State law makers are pushing to have changes made at the federal level so we can hang on to sunlight a little longer on those dark, winter days.
Resolution HCR 13, passed by a House Committee on Thursday, urges U.S. Congress to make Daylight Saving Time the permanent standard time.
Now that the committee passed it, the resolution needs to make a few stops in Ohio – House floor, Senate committee and Senate floor – before heading to Washington, D.C.
As it now stands, Hawaii and Arizona are the only states that don’t change their clocks twice each year. Standard time is permanent there.
What Ohioans want is permanent Daylight Saving Time, according to Ohio Representative Laura Lanese.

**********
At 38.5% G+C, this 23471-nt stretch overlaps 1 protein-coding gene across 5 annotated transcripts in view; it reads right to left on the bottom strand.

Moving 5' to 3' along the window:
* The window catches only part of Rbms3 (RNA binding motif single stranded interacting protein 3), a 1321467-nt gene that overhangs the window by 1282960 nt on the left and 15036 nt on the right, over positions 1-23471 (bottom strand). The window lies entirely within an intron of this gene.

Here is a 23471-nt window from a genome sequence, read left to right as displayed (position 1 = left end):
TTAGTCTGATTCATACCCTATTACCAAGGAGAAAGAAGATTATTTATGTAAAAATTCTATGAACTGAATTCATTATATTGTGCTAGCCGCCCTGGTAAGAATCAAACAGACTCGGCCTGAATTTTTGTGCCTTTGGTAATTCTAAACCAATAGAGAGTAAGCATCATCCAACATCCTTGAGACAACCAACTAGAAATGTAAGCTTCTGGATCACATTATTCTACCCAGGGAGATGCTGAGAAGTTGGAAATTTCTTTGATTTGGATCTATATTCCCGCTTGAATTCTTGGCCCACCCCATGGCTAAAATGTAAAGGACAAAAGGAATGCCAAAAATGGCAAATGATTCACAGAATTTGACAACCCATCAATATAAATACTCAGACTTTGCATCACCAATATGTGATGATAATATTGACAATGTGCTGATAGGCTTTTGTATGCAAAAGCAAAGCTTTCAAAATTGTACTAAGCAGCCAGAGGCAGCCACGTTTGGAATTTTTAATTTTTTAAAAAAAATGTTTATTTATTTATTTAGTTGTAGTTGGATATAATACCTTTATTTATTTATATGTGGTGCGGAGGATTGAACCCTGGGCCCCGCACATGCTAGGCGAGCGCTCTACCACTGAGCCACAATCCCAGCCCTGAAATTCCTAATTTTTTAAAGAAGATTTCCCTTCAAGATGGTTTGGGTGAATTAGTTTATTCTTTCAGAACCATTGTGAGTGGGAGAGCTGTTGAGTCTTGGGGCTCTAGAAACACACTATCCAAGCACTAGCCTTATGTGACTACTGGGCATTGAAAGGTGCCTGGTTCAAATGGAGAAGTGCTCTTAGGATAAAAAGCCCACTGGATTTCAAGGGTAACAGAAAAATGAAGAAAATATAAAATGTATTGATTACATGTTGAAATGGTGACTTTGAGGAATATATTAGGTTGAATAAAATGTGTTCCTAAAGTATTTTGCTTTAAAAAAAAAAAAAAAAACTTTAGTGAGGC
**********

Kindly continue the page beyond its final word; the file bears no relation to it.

“What I hear mostly from constituents is that the time change is disruptive to their schedules,” Lanese said in an interview with FOX 8. “Anyone with kids and pets knows that their biological clocks don’t make that switch easily. Most studies show that circadian rhythms are best kept on the same schedule.”
She said the Department of Transportation makes these decisions because they also handle time zones. Hawaii and Arizona didn’t need the go-ahead from Washington because they stay on standard time.
What Ohio is pushing for is to make DST the standard time and that requires U.S. Congress to make it law.
The resolution passed last week made it through Ohio House and Senate once before, so Lanese says it’s a good indication changes will be made once it lands in the hands of U.S. Representatives and Senators.
Clocks are set to roll back come Sunday, Nov. 7 at 2 a.m. when daylight saving time ends.